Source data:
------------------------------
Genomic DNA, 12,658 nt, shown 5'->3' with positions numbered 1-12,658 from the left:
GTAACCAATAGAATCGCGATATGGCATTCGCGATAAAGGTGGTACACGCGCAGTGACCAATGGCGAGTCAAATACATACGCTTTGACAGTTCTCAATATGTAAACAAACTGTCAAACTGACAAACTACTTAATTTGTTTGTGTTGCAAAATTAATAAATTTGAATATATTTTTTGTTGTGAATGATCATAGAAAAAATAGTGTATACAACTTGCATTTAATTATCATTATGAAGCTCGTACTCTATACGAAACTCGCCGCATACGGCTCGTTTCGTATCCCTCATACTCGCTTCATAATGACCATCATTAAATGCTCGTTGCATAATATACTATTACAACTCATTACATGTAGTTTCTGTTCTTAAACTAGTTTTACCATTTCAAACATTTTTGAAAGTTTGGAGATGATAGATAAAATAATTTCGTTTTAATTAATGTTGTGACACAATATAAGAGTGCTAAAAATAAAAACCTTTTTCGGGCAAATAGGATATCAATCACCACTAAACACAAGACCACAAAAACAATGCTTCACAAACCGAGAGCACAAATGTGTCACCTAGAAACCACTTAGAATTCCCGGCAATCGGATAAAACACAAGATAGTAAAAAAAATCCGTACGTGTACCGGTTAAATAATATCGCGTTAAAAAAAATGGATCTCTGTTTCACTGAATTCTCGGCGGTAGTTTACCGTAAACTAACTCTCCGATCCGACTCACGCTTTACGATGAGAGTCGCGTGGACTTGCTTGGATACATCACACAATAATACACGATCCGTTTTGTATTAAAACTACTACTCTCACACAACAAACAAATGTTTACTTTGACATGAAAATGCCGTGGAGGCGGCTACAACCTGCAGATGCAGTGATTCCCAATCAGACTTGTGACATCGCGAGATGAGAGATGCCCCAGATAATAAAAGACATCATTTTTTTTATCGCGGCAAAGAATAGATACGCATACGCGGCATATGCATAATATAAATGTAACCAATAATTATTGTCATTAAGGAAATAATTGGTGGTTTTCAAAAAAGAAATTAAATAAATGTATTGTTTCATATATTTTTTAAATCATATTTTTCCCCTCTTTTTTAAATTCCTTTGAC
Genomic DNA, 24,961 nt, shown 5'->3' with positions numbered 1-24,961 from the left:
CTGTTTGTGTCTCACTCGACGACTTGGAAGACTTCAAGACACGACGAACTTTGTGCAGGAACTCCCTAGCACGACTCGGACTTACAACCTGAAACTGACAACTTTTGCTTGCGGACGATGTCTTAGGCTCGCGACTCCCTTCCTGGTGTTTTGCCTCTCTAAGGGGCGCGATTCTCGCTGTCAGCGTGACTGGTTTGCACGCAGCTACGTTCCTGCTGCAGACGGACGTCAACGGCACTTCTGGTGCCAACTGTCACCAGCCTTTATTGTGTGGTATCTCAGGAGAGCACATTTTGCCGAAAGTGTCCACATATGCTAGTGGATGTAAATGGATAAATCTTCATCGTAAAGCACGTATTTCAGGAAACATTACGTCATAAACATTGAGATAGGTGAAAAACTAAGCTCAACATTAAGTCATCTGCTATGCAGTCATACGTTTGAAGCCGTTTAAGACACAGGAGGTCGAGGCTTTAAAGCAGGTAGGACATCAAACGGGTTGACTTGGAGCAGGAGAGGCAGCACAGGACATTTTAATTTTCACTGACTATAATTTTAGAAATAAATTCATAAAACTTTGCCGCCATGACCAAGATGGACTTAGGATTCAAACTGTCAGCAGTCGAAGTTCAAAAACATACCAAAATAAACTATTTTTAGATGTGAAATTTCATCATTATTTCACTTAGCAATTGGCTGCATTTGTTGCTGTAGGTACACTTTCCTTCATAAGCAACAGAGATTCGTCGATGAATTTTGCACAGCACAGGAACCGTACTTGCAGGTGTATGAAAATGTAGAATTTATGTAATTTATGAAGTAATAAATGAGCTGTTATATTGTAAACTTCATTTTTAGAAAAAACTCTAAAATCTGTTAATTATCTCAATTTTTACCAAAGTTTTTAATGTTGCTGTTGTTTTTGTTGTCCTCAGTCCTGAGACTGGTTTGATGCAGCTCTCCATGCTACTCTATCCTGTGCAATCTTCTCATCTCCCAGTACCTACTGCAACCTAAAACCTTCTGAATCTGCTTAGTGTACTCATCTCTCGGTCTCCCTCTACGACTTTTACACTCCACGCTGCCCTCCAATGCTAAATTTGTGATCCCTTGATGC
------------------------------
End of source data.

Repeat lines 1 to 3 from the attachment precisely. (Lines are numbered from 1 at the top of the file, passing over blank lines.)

Genomic DNA, 12,658 nt, shown 5'->3' with positions numbered 1-12,658 from the left:
GTAACCAATAGAATCGCGATATGGCATTCGCGATAAAGGTGGTACACGCGCAGTGACCAATGGCGAGTCAAATACATACGCTTTGACAGTTCTCAATATGTAAACAAACTGTCAAACTGACAAACTACTTAATTTGTTTGTGTTGCAAAATTAATAAATTTGAATATATTTTTTGTTGTGAATGATCATAGAAAAAATAGTGTATACAACTTGCATTTAATTATCATTATGAAGCTCGTACTCTATACGAAACTCGCCGCATACGGCTCGTTTCGTATCCCTCATACTCGCTTCATAATGACCATCATTAAATGCTCGTTGCATAATATACTATTACAACTCATTACATGTAGTTTCTGTTCTTAAACTAGTTTTACCATTTCAAACATTTTTGAAAGTTTGGAGATGATAGATAAAATAATTTCGTTTTAATTAATGTTGTGACACAATATAAGAGTGCTAAAAATAAAAACCTTTTTCGGGCAAATAGGATATCAATCACCACTAAACACAAGACCACAAAAACAATGCTTCACAAACCGAGAGCACAAATGTGTCACCTAGAAACCACTTAGAATTCCCGGCAATCGGATAAAACACAAGATAGTAAAAAAAATCCGTACGTGTACCGGTTAAATAATATCGCGTTAAAAAAAATGGATCTCTGTTTCACTGAATTCTCGGCGGTAGTTTACCGTAAACTAACTCTCCGATCCGACTCACGCTTTACGATGAGAGTCGCGTGGACTTGCTTGGATACATCACACAATAATACACGATCCGTTTTGTATTAAAACTACTACTCTCACACAACAAACAAATGTTTACTTTGACATGAAAATGCCGTGGAGGCGGCTACAACCTGCAGATGCAGTGATTCCCAATCAGACTTGTGACATCGCGAGATGAGAGATGCCCCAGATAATAAAAGACATCATTTTTTTTATCGCGGCAAAGAATAGATACGCATACGCGGCATATGCATAATATAAATGTAACCAATAATTATTGTCATTAAGGAAATAATTGGTGGTTTTCAAAAAAGAAATTAAATAAATGTATTGTTTCATATATTTTTTAAATCATATTTTTCCCCTCTTTTTTAAATTCCTTTGAC
Genomic DNA, 24,961 nt, shown 5'->3' with positions numbered 1-24,961 from the left: